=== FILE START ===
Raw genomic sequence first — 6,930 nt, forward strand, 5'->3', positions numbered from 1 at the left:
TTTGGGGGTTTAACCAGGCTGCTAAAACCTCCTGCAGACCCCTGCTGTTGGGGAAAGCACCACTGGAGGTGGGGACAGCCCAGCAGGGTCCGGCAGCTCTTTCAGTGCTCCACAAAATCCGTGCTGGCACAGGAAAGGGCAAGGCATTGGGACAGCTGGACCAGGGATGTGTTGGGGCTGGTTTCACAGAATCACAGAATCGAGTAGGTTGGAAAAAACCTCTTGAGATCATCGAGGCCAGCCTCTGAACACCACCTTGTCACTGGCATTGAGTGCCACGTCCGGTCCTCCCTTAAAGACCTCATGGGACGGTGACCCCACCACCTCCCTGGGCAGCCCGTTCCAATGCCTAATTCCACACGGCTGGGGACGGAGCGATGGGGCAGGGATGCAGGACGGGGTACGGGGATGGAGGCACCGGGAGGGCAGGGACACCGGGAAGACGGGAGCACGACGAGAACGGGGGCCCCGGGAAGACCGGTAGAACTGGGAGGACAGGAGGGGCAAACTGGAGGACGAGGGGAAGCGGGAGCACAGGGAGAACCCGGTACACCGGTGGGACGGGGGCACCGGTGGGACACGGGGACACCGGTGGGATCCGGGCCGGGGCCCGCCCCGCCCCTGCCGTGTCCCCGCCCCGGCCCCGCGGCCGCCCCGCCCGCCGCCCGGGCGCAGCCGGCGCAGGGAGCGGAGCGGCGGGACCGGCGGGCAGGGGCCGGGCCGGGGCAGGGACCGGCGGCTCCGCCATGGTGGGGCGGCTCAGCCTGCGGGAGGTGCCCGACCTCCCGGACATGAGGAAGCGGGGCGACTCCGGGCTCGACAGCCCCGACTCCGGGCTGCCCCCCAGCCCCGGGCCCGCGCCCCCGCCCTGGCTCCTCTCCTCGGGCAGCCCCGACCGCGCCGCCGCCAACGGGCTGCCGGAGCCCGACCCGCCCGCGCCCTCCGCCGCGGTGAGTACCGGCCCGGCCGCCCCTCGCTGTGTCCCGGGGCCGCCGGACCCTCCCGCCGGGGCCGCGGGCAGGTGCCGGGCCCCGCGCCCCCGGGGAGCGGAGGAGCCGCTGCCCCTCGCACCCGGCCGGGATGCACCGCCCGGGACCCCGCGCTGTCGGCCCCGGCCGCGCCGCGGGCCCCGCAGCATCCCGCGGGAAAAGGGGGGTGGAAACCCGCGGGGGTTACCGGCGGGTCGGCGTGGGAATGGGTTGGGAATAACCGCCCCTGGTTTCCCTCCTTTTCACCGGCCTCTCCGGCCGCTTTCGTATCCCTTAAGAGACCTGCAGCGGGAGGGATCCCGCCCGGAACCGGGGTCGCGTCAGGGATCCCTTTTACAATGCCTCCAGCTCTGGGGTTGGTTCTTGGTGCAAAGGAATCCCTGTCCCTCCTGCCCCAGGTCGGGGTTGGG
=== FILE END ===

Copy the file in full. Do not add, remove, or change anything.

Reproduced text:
Raw genomic sequence first — 6,930 nt, forward strand, 5'->3', positions numbered from 1 at the left:
TTTGGGGGTTTAACCAGGCTGCTAAAACCTCCTGCAGACCCCTGCTGTTGGGGAAAGCACCACTGGAGGTGGGGACAGCCCAGCAGGGTCCGGCAGCTCTTTCAGTGCTCCACAAAATCCGTGCTGGCACAGGAAAGGGCAAGGCATTGGGACAGCTGGACCAGGGATGTGTTGGGGCTGGTTTCACAGAATCACAGAATCGAGTAGGTTGGAAAAAACCTCTTGAGATCATCGAGGCCAGCCTCTGAACACCACCTTGTCACTGGCATTGAGTGCCACGTCCGGTCCTCCCTTAAAGACCTCATGGGACGGTGACCCCACCACCTCCCTGGGCAGCCCGTTCCAATGCCTAATTCCACACGGCTGGGGACGGAGCGATGGGGCAGGGATGCAGGACGGGGTACGGGGATGGAGGCACCGGGAGGGCAGGGACACCGGGAAGACGGGAGCACGACGAGAACGGGGGCCCCGGGAAGACCGGTAGAACTGGGAGGACAGGAGGGGCAAACTGGAGGACGAGGGGAAGCGGGAGCACAGGGAGAACCCGGTACACCGGTGGGACGGGGGCACCGGTGGGACACGGGGACACCGGTGGGATCCGGGCCGGGGCCCGCCCCGCCCCTGCCGTGTCCCCGCCCCGGCCCCGCGGCCGCCCCGCCCGCCGCCCGGGCGCAGCCGGCGCAGGGAGCGGAGCGGCGGGACCGGCGGGCAGGGGCCGGGCCGGGGCAGGGACCGGCGGCTCCGCCATGGTGGGGCGGCTCAGCCTGCGGGAGGTGCCCGACCTCCCGGACATGAGGAAGCGGGGCGACTCCGGGCTCGACAGCCCCGACTCCGGGCTGCCCCCCAGCCCCGGGCCCGCGCCCCCGCCCTGGCTCCTCTCCTCGGGCAGCCCCGACCGCGCCGCCGCCAACGGGCTGCCGGAGCCCGACCCGCCCGCGCCCTCCGCCGCGGTGAGTACCGGCCCGGCCGCCCCTCGCTGTGTCCCGGGGCCGCCGGACCCTCCCGCCGGGGCCGCGGGCAGGTGCCGGGCCCCGCGCCCCCGGGGAGCGGAGGAGCCGCTGCCCCTCGCACCCGGCCGGGATGCACCGCCCGGGACCCCGCGCTGTCGGCCCCGGCCGCGCCGCGGGCCCCGCAGCATCCCGCGGGAAAAGGGGGGTGGAAACCCGCGGGGGTTACCGGCGGGTCGGCGTGGGAATGGGTTGGGAATAACCGCCCCTGGTTTCCCTCCTTTTCACCGGCCTCTCCGGCCGCTTTCGTATCCCTTAAGAGACCTGCAGCGGGAGGGATCCCGCCCGGAACCGGGGTCGCGTCAGGGATCCCTTTTACAATGCCTCCAGCTCTGGGGTTGGTTCTTGGTGCAAAGGAATCCCTGTCCCTCCTGCCCCAGGTCGGGGTTGGG